Kirk and Spock seem to have no shortage of mind-altering adventures, which is reasonable considering one of the final frontiers still beyond our understanding is the mind. If space offers anomalies and aggressive aliens, the human body provides complex mystery and questionable theories. Brushing up against this frontier, Kirk, Spock, and Lt. Cmdr. Mulhall respond to a distress call from an uninhabited planet. The disembodied alien Sargon summoned the Enterprise with an odd request. He and two others are the last of their kind, entombed in spheres which hold their consciousness until they can construct android bodies to inhabit. The drawback is that they need to occupy some physical body first to build the android vessels.
The story initially explores the pros and cons of this alien possession, but when Sargon’s companion, Henoch, takes control of Spock and wreaks havoc on the ship, the cost outweighed the benefit. Kirk gave an impassioned speech on taking risk for the pursuit of scientific knowledge, but later events proved him wrong. All the scientists were willing to jump at the opportunity of three disembodied aliens taking possession of their bodies because the poor things were the last of their kind. It was an admirable sacrifice for science but relinquishing their autonomy to beings they just met seems reckless. Although the episode balanced the philosophy of taking risks for the sake of science, it also made a distinct and subtle statement on the nature of consciousness.
There are several major theories and schools of thought concerning the origin of consciousness. One of these is that consciousness is produced by the brain. Another proposes that consciousness exists as a property of the universe and is concentrated around organisms that have the capacity to hold it. When Kirk’s body was taken by Sargon, Krik’s mind was disembodied, experiencing all of space and time at once. If consciousness arises from neural activity in the brain, possibly as an artifact caused by biological feedback loops, a disembodied consciousness would not be possible. It’s interesting to see Star Trek embrace such a mystical interpretation of the issue, considering it had an atheist worldview. The thought of your consciousness being separated from the brain, or that another consciousness could take possession of it, would be ridiculous. It would be the equivalent of taking the light from one lightbulb and putting it in another bulb!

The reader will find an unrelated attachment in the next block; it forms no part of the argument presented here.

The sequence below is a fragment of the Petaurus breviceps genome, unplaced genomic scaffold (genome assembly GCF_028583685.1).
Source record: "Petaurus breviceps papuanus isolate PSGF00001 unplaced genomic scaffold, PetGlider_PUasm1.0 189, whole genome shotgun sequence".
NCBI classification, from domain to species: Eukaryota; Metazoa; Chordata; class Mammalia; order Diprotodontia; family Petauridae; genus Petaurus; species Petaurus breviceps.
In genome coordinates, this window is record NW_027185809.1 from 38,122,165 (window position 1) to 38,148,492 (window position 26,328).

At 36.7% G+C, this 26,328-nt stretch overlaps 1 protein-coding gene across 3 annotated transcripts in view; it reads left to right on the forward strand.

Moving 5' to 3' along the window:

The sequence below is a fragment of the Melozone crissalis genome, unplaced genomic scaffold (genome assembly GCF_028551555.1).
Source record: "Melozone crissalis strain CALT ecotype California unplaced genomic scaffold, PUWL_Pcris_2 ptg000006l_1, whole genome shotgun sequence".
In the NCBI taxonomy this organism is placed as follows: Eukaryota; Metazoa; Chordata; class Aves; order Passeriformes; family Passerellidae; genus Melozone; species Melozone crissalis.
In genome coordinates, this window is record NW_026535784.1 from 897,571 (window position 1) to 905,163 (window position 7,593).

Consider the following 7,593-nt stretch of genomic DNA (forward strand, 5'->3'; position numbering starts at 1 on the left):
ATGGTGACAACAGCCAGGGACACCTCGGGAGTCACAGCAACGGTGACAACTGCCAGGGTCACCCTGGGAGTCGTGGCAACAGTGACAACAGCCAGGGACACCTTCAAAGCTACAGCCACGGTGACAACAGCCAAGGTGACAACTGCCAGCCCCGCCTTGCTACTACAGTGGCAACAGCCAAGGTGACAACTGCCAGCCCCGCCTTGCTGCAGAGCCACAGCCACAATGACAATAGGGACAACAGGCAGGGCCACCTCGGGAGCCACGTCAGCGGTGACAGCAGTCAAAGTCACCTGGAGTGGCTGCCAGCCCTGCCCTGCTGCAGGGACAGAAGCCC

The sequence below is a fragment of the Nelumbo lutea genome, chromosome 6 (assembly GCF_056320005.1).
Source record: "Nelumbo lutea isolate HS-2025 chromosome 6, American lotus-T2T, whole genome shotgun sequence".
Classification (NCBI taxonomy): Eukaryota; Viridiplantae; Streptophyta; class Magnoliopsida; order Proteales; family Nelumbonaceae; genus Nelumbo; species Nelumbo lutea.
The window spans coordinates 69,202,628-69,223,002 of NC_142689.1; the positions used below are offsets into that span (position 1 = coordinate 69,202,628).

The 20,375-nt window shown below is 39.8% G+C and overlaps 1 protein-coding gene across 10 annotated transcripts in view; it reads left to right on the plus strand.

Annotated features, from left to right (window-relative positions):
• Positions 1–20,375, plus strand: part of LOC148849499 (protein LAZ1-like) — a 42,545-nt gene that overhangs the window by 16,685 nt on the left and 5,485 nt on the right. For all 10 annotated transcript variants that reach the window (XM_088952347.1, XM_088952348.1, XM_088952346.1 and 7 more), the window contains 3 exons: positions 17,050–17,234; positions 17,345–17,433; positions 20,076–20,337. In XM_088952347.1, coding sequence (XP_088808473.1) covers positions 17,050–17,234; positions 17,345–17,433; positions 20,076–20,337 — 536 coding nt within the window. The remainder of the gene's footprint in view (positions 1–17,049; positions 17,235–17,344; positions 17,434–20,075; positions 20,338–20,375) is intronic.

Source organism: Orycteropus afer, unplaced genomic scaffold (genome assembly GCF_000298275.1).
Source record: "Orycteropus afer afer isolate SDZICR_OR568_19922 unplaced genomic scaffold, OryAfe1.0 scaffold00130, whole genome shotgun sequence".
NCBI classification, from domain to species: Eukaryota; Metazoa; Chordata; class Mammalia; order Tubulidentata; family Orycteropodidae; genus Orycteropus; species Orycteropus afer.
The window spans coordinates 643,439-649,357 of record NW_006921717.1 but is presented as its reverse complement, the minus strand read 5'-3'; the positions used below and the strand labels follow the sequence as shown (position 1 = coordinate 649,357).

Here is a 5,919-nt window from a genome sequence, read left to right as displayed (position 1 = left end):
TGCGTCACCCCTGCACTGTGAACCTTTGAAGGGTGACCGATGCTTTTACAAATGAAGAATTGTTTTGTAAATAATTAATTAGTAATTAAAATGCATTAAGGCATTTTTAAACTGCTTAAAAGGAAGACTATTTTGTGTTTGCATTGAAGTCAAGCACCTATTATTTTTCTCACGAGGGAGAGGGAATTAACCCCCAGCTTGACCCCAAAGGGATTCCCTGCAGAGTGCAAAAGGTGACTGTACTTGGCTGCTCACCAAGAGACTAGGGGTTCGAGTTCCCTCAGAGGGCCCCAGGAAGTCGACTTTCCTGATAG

Kirk’s adventure into the abyss was not expounded upon, because explaining it would have been beyond the scope of TV entertainment. The Starfleet crew members offered their bodies as a life support but did not seem as interested in probing the depths of consciousness. It is a shame because this made the plot holes a little more glaring. If it had only been a story about the virtue of donating one’s body for science, and then experiencing a whole new form of existence as a result, we could accept the alien’s plans as a story telling device. Instead, Henoch wants to keep Spock’s Vulcan body. He is eventually defeated as the Starfleet officers fight to get their bodies back.
If Sargon had the ability to summon any ship in the galaxy to borrow their bodies, why not summon a Vulcan ship? Spock’s body was much stronger and able to withstand the stress of harboring the alien consciousness. Also, as some critics observed, why would Sargon not target a population of android beings, such as those featured in “I Mudd”? Poor planning aside, meeting Sargon and his companions was a unique opportunity for the Enterprise to lend a helping hand to new life, in all its forms.
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